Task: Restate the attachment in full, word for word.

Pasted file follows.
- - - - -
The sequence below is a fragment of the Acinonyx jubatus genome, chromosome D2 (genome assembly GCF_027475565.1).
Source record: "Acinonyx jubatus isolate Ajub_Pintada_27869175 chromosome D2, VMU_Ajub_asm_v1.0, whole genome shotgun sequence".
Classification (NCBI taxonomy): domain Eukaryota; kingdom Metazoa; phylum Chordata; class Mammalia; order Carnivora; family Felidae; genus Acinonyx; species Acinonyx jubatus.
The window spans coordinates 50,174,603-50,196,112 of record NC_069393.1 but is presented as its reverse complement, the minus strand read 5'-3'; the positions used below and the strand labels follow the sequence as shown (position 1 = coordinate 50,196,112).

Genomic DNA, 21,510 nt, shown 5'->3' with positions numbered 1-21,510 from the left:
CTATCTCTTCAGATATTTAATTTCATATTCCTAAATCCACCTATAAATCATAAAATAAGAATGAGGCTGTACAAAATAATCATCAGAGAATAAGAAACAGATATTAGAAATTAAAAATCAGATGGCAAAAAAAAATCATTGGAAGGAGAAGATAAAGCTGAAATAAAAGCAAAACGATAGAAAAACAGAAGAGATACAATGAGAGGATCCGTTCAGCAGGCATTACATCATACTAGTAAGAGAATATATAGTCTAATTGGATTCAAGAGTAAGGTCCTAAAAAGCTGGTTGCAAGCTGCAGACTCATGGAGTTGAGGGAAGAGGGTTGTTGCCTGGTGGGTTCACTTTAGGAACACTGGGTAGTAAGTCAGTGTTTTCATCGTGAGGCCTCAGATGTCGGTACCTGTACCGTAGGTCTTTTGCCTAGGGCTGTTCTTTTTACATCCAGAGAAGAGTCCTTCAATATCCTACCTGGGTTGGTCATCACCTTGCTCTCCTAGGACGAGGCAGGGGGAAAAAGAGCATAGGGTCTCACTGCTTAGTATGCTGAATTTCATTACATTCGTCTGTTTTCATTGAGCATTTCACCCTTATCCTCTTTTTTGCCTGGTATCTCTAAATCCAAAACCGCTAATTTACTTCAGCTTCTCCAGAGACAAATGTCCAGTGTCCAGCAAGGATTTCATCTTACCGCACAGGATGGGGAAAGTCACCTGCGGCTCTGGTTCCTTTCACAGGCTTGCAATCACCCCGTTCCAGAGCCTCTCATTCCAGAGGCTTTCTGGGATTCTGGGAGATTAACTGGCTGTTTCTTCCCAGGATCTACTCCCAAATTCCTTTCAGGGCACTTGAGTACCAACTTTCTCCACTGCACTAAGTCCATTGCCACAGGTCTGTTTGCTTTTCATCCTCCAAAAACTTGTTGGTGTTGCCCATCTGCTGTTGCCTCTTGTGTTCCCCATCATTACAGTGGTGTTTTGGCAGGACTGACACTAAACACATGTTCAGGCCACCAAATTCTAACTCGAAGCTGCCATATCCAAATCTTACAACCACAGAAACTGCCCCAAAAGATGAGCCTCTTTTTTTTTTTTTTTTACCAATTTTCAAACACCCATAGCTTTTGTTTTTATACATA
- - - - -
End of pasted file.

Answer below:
The sequence below is a fragment of the Acinonyx jubatus genome, chromosome D2 (genome assembly GCF_027475565.1).
Source record: "Acinonyx jubatus isolate Ajub_Pintada_27869175 chromosome D2, VMU_Ajub_asm_v1.0, whole genome shotgun sequence".
Classification (NCBI taxonomy): domain Eukaryota; kingdom Metazoa; phylum Chordata; class Mammalia; order Carnivora; family Felidae; genus Acinonyx; species Acinonyx jubatus.
The window spans coordinates 50,174,603-50,196,112 of record NC_069393.1 but is presented as its reverse complement, the minus strand read 5'-3'; the positions used below and the strand labels follow the sequence as shown (position 1 = coordinate 50,196,112).

Genomic DNA, 21,510 nt, shown 5'->3' with positions numbered 1-21,510 from the left:
CTATCTCTTCAGATATTTAATTTCATATTCCTAAATCCACCTATAAATCATAAAATAAGAATGAGGCTGTACAAAATAATCATCAGAGAATAAGAAACAGATATTAGAAATTAAAAATCAGATGGCAAAAAAAAATCATTGGAAGGAGAAGATAAAGCTGAAATAAAAGCAAAACGATAGAAAAACAGAAGAGATACAATGAGAGGATCCGTTCAGCAGGCATTACATCATACTAGTAAGAGAATATATAGTCTAATTGGATTCAAGAGTAAGGTCCTAAAAAGCTGGTTGCAAGCTGCAGACTCATGGAGTTGAGGGAAGAGGGTTGTTGCCTGGTGGGTTCACTTTAGGAACACTGGGTAGTAAGTCAGTGTTTTCATCGTGAGGCCTCAGATGTCGGTACCTGTACCGTAGGTCTTTTGCCTAGGGCTGTTCTTTTTACATCCAGAGAAGAGTCCTTCAATATCCTACCTGGGTTGGTCATCACCTTGCTCTCCTAGGACGAGGCAGGGGGAAAAAGAGCATAGGGTCTCACTGCTTAGTATGCTGAATTTCATTACATTCGTCTGTTTTCATTGAGCATTTCACCCTTATCCTCTTTTTTGCCTGGTATCTCTAAATCCAAAACCGCTAATTTACTTCAGCTTCTCCAGAGACAAATGTCCAGTGTCCAGCAAGGATTTCATCTTACCGCACAGGATGGGGAAAGTCACCTGCGGCTCTGGTTCCTTTCACAGGCTTGCAATCACCCCGTTCCAGAGCCTCTCATTCCAGAGGCTTTCTGGGATTCTGGGAGATTAACTGGCTGTTTCTTCCCAGGATCTACTCCCAAATTCCTTTCAGGGCACTTGAGTACCAACTTTCTCCACTGCACTAAGTCCATTGCCACAGGTCTGTTTGCTTTTCATCCTCCAAAAACTTGTTGGTGTTGCCCATCTGCTGTTGCCTCTTGTGTTCCCCATCATTACAGTGGTGTTTTGGCAGGACTGACACTAAACACATGTTCAGGCCACCAAATTCTAACTCGAAGCTGCCATATCCAAATCTTACAACCACAGAAACTGCCCCAAAAGATGAGCCTCTTTTTTTTTTTTTTTTACCAATTTTCAAACACCCATAGCTTTTGTTTTTATACATA